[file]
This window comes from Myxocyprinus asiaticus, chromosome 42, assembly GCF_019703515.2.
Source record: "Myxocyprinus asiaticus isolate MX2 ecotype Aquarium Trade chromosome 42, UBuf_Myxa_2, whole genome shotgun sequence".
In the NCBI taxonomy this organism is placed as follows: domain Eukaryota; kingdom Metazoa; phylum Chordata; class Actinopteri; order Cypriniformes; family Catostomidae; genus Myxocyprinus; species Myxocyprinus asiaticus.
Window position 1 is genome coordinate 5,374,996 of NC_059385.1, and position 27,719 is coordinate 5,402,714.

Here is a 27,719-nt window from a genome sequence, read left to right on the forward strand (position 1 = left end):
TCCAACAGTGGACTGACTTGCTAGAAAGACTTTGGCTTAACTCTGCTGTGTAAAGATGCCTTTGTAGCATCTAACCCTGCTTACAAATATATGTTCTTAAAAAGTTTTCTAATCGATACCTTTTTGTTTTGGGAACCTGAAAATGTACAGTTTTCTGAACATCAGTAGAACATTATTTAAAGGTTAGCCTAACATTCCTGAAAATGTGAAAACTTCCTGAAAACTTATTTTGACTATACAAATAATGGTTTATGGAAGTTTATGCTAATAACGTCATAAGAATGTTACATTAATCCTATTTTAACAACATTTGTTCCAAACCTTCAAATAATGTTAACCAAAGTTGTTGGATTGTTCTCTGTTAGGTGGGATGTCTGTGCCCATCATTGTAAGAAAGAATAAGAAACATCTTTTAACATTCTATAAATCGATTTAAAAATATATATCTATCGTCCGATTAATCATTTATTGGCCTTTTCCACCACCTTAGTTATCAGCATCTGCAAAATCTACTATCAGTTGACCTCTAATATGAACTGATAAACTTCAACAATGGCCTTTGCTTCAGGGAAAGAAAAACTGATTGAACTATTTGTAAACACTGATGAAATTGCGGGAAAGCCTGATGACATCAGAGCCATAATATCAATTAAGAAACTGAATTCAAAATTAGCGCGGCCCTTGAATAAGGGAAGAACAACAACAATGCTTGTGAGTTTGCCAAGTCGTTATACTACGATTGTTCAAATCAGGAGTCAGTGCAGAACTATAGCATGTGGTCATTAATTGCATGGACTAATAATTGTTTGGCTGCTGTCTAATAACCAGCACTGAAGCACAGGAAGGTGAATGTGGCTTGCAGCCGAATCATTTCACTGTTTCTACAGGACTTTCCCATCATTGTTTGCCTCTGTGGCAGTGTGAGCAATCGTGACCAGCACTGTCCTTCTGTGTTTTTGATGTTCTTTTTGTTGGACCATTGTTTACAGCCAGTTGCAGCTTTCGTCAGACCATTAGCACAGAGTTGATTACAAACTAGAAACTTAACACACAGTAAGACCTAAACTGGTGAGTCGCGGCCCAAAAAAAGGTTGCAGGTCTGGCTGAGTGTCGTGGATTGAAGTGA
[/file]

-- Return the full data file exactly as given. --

This window comes from Myxocyprinus asiaticus, chromosome 42, assembly GCF_019703515.2.
Source record: "Myxocyprinus asiaticus isolate MX2 ecotype Aquarium Trade chromosome 42, UBuf_Myxa_2, whole genome shotgun sequence".
In the NCBI taxonomy this organism is placed as follows: domain Eukaryota; kingdom Metazoa; phylum Chordata; class Actinopteri; order Cypriniformes; family Catostomidae; genus Myxocyprinus; species Myxocyprinus asiaticus.
Window position 1 is genome coordinate 5,374,996 of NC_059385.1, and position 27,719 is coordinate 5,402,714.

Here is a 27,719-nt window from a genome sequence, read left to right on the forward strand (position 1 = left end):
TCCAACAGTGGACTGACTTGCTAGAAAGACTTTGGCTTAACTCTGCTGTGTAAAGATGCCTTTGTAGCATCTAACCCTGCTTACAAATATATGTTCTTAAAAAGTTTTCTAATCGATACCTTTTTGTTTTGGGAACCTGAAAATGTACAGTTTTCTGAACATCAGTAGAACATTATTTAAAGGTTAGCCTAACATTCCTGAAAATGTGAAAACTTCCTGAAAACTTATTTTGACTATACAAATAATGGTTTATGGAAGTTTATGCTAATAACGTCATAAGAATGTTACATTAATCCTATTTTAACAACATTTGTTCCAAACCTTCAAATAATGTTAACCAAAGTTGTTGGATTGTTCTCTGTTAGGTGGGATGTCTGTGCCCATCATTGTAAGAAAGAATAAGAAACATCTTTTAACATTCTATAAATCGATTTAAAAATATATATCTATCGTCCGATTAATCATTTATTGGCCTTTTCCACCACCTTAGTTATCAGCATCTGCAAAATCTACTATCAGTTGACCTCTAATATGAACTGATAAACTTCAACAATGGCCTTTGCTTCAGGGAAAGAAAAACTGATTGAACTATTTGTAAACACTGATGAAATTGCGGGAAAGCCTGATGACATCAGAGCCATAATATCAATTAAGAAACTGAATTCAAAATTAGCGCGGCCCTTGAATAAGGGAAGAACAACAACAATGCTTGTGAGTTTGCCAAGTCGTTATACTACGATTGTTCAAATCAGGAGTCAGTGCAGAACTATAGCATGTGGTCATTAATTGCATGGACTAATAATTGTTTGGCTGCTGTCTAATAACCAGCACTGAAGCACAGGAAGGTGAATGTGGCTTGCAGCCGAATCATTTCACTGTTTCTACAGGACTTTCCCATCATTGTTTGCCTCTGTGGCAGTGTGAGCAATCGTGACCAGCACTGTCCTTCTGTGTTTTTGATGTTCTTTTTGTTGGACCATTGTTTACAGCCAGTTGCAGCTTTCGTCAGACCATTAGCACAGAGTTGATTACAAACTAGAAACTTAACACACAGTAAGACCTAAACTGGTGAGTCGCGGCCCAAAAAAAGGTTGCAGGTCTGGCTGAGTGTCGTGGATTGAAGTGA